demonstrates. The manuscripts that had served as the basis of the critical edition may be traced back to at least three individuals, but there is also a fourth handwriting we need to reckon with whose source has remained unidentified to
details) of the storytellers nor the location where the tales had been collected were indicated in the book, and he remained quite reticent about this by and by. After the Second World War, a vast, disorganized manuscript material was discovered in the
like to identify some of the elements of this narrative style, especially ones whose precedence or parallels can also be discovered in the Grimm tales. The tales presented in KHM exist in numerous manuscript and published versions
1335 = ILCV 66 (add) = Dobó 1975 , Nr. 605: Manuscripts: Cod. Par. Lat. 528 f. 122 (9th c., P.), Cod. S. Gall. 899 p. 57–58 (10 th c., G, Fig. 1–2 ). 1 Fig. 1–2. The text of the epigram in the Sankt Gallen codex (Cod. S. Gall. 899 p. 57–58: www
Authors:Federico Dragoni, Niels Schoubben, and Michaël Peyrot
Building on collaborative work with Stefan Baums, Ching Chao-jung, Hannes Fellner and Georges-Jean Pinault during a workshop at Leiden University in September 2019, tentative readings are presented from a manuscript folio (T II T 48) from the Northern Tarim Basin in Northwest China written in the thus far undeciphered Formal Kharoṣṭhī script. Unlike earlier scholarly proposals, the language of this folio cannot be Tocharian, nor can it be Sanskrit or Middle Indic (Gāndhārī). Instead, it is proposed that the folio is written in an Iranian language of the Khotanese-Tumšuqese type. Several readings are proposed, but a full transcription, let alone a full translation, is not possible at this point, and the results must consequently remain provisional.
Wholly new aspects have lately enriched the research of the Buda library of King Matthias Corvinus, Bibliotheca Corvina. the library – in the last years of its history – is regarded as a self-contained new entity. Research has adopted a far more complex approach than earlier, including the differentiation of the Buda scribes, the recognition of the text critical work of the humanists and of course the activity of the book-binders. Of particular importance are the new investigations of Edina Zsupán, who has managed to prove that several important Corvina manuscripts were copied in Buda. they include the ransanus codex (Budapest, OSzK, Cod.Lat.249), the Beda Venerabilis Codex (Munich, Bayerische Staatsbibliothek, Clm 175), the philostratus (Budapest, OSzK, Cod. Lat. 369) and the Averulinus corvinas (Venezia, Bibioteca nazionale Marciana, Lat. VIII. 2 [-2796]), as well as the nagylucse psalter (Budapest, OSzK, Cod. Lat. 369) adapting to the corvinas in all respects. the material of the folios of each is a more roughly finished Central European parchment and the copiers could be identified on the basis of the individual features of their handwriting. However, no names can be attached to them for the time being.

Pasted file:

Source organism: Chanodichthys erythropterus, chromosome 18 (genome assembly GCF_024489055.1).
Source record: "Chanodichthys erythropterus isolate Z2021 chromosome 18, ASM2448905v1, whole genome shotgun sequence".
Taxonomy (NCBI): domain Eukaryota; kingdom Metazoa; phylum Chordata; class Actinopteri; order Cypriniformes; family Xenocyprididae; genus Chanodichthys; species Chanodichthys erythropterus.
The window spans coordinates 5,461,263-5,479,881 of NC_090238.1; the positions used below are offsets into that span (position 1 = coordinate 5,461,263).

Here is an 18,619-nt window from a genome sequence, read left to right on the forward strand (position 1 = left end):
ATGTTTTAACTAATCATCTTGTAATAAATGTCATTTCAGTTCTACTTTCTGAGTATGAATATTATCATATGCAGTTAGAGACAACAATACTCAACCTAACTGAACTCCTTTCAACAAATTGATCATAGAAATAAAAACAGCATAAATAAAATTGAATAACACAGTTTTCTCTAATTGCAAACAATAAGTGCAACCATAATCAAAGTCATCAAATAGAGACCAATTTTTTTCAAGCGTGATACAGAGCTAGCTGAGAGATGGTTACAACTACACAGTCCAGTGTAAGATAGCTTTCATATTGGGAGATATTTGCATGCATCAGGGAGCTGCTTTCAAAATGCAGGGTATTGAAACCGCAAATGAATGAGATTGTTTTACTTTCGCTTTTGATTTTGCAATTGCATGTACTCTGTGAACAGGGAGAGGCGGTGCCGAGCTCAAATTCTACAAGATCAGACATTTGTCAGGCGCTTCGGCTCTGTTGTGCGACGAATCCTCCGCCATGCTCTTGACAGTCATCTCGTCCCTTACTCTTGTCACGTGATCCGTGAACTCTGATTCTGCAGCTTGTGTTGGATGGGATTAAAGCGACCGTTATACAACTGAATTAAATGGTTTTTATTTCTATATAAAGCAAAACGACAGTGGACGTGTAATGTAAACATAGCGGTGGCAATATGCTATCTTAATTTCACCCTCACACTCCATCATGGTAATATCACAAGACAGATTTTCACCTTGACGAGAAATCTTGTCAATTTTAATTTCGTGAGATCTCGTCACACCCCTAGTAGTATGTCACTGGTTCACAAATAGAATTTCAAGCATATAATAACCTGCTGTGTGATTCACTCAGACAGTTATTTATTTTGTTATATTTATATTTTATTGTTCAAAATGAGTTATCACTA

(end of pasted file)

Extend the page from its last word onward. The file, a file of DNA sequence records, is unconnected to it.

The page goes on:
Unexpectedly, a datum was found in a diploma in which a certain Nicolaus, alias scriptor librorum serenissimi Mathiae regis can also be read about. the datum was found in a formularium, so the information about the missilis is defective, but the protagonists can be identified. the letter was written to archbishop cardinal tamás Bakócz who was in rome at that time (1512–1514), and the writer of the letter was probably the bishop of Gyulafehérvár Ferenc Várdai (1513–1524), who asked that in view of the merits of magister senis, he should kindly try and get a papal promissory deed for some church stipend for his frater germanus, magister Nicolaus alias scriptor librorum serenissimi Mathiae regis. this magister senis, the only person actually named in the letter, is Filippo Sergardi (philippus de Senis) (1466–1536), a cleric with lots of curial stipends born in Siena. He visited Hungary as a member of cardinal pietro Isvalies’ legation (1500–1503). He established close relations with the cardinal and archbishop of Esztergom tamás Bakócz and other Hungarians. this nicolaus was his relative, who used to be the scribe of King Matthias’ books.
. A New History of the World . London And Oxford : Bloomsbury . Galambos , Imre 2020 . Dunhuang Manuscript Culture . [Studies in Manuscript Cultures 22.] Berlin And BosTon : De Gruyter . Hao , Chunwen 2020 . Dunhuang Manuscripts: An
person (directing the collecting work) under whose name the collection became known in the folkloristic community? What was their social status and occupation? Were they also actively involved in collecting or did they simply receive manuscript